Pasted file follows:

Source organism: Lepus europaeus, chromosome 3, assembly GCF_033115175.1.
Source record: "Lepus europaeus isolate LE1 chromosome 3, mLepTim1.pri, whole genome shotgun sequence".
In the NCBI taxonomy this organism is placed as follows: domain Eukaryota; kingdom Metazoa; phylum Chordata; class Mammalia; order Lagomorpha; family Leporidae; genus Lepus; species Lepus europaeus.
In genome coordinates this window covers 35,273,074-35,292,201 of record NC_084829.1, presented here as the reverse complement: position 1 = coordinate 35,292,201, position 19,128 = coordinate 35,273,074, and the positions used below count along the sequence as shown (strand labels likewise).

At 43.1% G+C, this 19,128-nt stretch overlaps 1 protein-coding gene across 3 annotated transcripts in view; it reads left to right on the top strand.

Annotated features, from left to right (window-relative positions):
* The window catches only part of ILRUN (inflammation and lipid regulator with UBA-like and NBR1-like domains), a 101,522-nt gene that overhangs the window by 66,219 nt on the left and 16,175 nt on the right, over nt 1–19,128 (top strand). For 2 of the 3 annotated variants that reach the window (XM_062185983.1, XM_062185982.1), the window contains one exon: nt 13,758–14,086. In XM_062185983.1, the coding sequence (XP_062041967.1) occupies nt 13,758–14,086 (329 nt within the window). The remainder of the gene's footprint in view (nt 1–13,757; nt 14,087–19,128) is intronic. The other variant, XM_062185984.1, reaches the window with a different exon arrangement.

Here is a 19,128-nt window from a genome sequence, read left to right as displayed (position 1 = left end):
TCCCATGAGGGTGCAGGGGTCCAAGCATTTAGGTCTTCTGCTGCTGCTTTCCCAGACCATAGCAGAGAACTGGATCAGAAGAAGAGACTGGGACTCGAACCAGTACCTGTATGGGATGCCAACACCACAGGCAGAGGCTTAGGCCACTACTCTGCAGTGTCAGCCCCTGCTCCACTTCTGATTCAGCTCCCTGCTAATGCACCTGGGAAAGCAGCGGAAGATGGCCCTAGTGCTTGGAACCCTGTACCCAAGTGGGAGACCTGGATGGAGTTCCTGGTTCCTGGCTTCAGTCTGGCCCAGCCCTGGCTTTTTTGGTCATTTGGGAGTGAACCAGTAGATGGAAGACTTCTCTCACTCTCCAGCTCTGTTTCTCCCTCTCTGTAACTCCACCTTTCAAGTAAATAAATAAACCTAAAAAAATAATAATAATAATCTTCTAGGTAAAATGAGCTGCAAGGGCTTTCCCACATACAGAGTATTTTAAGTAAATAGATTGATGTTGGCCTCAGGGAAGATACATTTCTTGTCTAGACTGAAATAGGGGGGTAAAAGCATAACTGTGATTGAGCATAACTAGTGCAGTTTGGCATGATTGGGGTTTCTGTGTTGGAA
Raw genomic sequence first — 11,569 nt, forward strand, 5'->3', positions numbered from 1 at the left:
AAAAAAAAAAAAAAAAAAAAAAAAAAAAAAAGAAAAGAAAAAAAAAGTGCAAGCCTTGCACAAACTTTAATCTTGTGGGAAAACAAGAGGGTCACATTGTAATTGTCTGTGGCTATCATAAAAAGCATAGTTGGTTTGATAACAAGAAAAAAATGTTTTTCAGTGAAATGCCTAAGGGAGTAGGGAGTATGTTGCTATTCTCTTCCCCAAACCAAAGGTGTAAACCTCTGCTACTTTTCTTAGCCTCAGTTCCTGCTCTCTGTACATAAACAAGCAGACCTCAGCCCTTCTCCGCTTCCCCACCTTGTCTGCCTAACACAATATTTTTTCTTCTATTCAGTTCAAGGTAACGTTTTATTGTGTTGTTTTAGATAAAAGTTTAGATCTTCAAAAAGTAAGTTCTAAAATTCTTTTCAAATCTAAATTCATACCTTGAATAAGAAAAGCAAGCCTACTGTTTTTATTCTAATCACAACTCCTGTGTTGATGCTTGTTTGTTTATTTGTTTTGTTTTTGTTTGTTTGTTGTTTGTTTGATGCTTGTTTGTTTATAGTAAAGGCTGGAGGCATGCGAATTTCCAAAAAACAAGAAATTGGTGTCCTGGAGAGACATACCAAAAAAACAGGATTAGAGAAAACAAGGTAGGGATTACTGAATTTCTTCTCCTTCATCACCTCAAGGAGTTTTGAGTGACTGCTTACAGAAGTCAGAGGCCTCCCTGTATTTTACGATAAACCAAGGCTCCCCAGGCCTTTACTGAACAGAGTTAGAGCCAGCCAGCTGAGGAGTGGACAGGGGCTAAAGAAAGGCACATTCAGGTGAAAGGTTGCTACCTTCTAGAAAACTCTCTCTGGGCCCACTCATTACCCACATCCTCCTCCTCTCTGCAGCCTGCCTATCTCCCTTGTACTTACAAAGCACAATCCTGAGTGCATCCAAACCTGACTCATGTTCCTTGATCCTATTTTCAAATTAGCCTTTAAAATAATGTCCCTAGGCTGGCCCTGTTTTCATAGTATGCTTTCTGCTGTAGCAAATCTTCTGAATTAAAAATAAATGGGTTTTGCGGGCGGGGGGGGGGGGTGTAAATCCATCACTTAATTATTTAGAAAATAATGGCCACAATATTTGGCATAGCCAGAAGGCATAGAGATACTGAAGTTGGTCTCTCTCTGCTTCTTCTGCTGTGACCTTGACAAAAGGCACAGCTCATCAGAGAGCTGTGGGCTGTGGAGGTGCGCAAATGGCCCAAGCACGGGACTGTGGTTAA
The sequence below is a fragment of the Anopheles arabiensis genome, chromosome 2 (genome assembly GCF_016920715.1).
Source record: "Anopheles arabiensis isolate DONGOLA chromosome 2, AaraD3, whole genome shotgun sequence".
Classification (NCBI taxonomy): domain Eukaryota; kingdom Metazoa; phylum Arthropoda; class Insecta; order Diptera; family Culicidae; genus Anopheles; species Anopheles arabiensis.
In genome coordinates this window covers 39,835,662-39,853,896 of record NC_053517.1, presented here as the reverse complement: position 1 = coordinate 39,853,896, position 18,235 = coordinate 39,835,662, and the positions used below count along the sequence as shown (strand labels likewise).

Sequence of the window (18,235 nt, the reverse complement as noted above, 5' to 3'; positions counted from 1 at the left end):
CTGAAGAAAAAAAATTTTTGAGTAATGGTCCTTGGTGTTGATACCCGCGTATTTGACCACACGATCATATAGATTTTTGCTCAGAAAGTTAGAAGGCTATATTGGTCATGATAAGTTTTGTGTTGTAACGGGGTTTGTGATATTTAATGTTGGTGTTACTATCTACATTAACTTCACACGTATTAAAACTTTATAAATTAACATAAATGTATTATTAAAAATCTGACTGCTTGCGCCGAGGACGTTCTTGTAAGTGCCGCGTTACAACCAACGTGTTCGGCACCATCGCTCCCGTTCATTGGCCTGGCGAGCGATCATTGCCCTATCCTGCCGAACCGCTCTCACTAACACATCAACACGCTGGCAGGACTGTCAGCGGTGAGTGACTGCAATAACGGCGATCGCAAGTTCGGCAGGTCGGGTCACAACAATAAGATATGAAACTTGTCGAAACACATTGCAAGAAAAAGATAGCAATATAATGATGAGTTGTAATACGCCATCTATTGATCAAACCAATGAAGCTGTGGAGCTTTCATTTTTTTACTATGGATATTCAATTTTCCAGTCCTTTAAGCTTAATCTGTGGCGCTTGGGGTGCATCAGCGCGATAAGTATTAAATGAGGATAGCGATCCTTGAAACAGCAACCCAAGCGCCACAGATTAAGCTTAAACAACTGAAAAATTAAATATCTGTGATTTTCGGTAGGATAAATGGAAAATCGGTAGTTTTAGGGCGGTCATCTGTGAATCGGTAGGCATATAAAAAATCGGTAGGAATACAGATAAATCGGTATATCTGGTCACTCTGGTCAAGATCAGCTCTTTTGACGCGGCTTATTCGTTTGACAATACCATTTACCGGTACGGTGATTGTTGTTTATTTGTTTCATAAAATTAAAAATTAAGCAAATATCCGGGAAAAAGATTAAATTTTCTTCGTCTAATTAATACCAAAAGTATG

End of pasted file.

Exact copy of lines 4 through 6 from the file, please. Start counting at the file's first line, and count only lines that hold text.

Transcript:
In genome coordinates this window covers 35,273,074-35,292,201 of record NC_084829.1, presented here as the reverse complement: position 1 = coordinate 35,292,201, position 19,128 = coordinate 35,273,074, and the positions used below count along the sequence as shown (strand labels likewise).

At 43.1% G+C, this 19,128-nt stretch overlaps 1 protein-coding gene across 3 annotated transcripts in view; it reads left to right on the top strand.

Annotated features, from left to right (window-relative positions):